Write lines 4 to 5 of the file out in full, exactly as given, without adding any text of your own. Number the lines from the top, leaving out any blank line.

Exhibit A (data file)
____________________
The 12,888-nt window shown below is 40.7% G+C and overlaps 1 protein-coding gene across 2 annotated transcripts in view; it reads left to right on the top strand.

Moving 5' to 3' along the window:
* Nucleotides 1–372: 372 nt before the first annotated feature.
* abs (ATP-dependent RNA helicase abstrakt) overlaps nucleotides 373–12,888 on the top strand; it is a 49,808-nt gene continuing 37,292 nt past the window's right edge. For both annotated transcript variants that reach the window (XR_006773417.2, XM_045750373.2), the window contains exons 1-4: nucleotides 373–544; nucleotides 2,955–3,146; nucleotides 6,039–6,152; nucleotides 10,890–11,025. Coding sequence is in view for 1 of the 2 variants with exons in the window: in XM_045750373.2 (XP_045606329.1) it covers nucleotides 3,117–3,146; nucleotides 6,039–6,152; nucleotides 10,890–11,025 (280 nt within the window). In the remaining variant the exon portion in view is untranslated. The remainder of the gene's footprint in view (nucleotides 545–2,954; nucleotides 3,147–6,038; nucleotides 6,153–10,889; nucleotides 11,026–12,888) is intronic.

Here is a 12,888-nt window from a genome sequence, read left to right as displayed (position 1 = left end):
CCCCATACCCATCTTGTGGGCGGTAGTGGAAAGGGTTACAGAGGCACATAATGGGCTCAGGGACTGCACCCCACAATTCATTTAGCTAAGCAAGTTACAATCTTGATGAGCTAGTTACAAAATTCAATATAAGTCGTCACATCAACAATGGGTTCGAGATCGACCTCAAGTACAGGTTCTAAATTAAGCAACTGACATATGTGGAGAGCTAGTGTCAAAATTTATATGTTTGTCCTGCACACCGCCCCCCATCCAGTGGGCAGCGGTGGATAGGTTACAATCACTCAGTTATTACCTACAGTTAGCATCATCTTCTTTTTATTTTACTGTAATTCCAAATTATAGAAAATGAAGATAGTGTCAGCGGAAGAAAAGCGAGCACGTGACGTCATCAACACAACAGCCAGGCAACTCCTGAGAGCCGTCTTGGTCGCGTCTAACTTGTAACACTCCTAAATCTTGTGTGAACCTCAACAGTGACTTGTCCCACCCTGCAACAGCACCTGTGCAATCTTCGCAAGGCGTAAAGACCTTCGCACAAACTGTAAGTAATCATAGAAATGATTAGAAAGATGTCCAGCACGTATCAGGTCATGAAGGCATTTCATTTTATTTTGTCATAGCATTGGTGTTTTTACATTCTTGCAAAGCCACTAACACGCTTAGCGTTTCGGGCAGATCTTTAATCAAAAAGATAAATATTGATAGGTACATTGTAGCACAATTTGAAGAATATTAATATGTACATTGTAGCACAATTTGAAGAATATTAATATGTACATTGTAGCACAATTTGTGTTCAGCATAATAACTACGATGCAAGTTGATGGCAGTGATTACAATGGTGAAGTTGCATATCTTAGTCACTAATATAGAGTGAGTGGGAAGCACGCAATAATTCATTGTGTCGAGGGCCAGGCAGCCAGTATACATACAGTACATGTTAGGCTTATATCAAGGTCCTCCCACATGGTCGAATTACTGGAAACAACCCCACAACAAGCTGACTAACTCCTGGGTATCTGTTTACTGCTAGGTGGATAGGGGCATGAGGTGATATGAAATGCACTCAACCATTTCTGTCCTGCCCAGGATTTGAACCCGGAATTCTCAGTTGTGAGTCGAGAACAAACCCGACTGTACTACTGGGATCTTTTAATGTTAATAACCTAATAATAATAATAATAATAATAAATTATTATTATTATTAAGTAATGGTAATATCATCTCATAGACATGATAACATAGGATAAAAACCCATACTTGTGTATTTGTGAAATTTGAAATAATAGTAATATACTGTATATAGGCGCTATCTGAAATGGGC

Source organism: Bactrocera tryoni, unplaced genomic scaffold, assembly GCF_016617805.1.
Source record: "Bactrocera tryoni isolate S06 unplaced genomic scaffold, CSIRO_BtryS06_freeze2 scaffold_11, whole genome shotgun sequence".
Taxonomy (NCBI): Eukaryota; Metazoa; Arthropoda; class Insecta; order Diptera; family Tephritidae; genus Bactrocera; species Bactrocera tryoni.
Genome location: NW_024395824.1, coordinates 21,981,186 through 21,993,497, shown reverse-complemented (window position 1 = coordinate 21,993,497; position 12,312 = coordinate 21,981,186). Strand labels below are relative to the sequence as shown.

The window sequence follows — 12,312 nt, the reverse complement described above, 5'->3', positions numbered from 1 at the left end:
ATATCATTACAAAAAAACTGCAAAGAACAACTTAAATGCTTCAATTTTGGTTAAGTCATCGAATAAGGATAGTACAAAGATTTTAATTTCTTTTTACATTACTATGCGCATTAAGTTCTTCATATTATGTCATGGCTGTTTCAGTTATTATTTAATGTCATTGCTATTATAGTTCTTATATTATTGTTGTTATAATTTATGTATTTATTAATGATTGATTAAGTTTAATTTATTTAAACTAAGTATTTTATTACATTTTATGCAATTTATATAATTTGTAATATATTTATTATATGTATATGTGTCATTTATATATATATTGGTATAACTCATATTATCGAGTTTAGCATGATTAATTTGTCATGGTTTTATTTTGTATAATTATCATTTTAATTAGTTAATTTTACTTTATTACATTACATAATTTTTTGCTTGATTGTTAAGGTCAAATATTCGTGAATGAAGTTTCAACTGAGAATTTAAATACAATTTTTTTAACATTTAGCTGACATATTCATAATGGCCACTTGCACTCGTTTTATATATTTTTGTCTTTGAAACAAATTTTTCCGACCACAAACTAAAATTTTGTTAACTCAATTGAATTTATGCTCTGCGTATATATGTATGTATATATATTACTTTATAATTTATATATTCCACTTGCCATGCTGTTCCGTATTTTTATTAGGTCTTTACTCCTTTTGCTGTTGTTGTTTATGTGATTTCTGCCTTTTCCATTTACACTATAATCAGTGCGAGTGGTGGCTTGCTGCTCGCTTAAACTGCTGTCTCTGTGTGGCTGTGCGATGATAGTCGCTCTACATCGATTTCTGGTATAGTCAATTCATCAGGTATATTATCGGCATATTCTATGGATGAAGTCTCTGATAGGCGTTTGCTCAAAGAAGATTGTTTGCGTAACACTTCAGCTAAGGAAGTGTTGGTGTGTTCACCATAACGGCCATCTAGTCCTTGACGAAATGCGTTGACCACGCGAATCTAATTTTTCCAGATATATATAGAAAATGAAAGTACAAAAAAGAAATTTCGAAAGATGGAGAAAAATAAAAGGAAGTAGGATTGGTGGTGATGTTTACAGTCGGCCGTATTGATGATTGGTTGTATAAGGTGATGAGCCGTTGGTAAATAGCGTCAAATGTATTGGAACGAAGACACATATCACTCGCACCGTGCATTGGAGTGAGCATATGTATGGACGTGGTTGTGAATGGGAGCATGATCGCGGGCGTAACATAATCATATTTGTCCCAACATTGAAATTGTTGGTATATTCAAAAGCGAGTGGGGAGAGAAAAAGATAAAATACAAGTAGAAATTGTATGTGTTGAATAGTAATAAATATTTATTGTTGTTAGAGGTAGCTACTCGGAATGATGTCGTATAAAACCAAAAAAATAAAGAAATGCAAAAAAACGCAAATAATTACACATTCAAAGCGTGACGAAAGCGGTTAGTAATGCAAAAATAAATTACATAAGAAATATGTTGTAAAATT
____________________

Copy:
* abs (ATP-dependent RNA helicase abstrakt) overlaps nucleotides 373–12,888 on the top strand; it is a 49,808-nt gene continuing 37,292 nt past the window's right edge. For both annotated transcript variants that reach the window (XR_006773417.2, XM_045750373.2), the window contains exons 1-4: nucleotides 373–544; nucleotides 2,955–3,146; nucleotides 6,039–6,152; nucleotides 10,890–11,025. Coding sequence is in view for 1 of the 2 variants with exons in the window: in XM_045750373.2 (XP_045606329.1) it covers nucleotides 3,117–3,146; nucleotides 6,039–6,152; nucleotides 10,890–11,025 (280 nt within the window). In the remaining variant the exon portion in view is untranslated. The remainder of the gene's footprint in view (nucleotides 545–2,954; nucleotides 3,147–6,038; nucleotides 6,153–10,889; nucleotides 11,026–12,888) is intronic.

Here is a 12,888-nt window from a genome sequence, read left to right as displayed (position 1 = left end):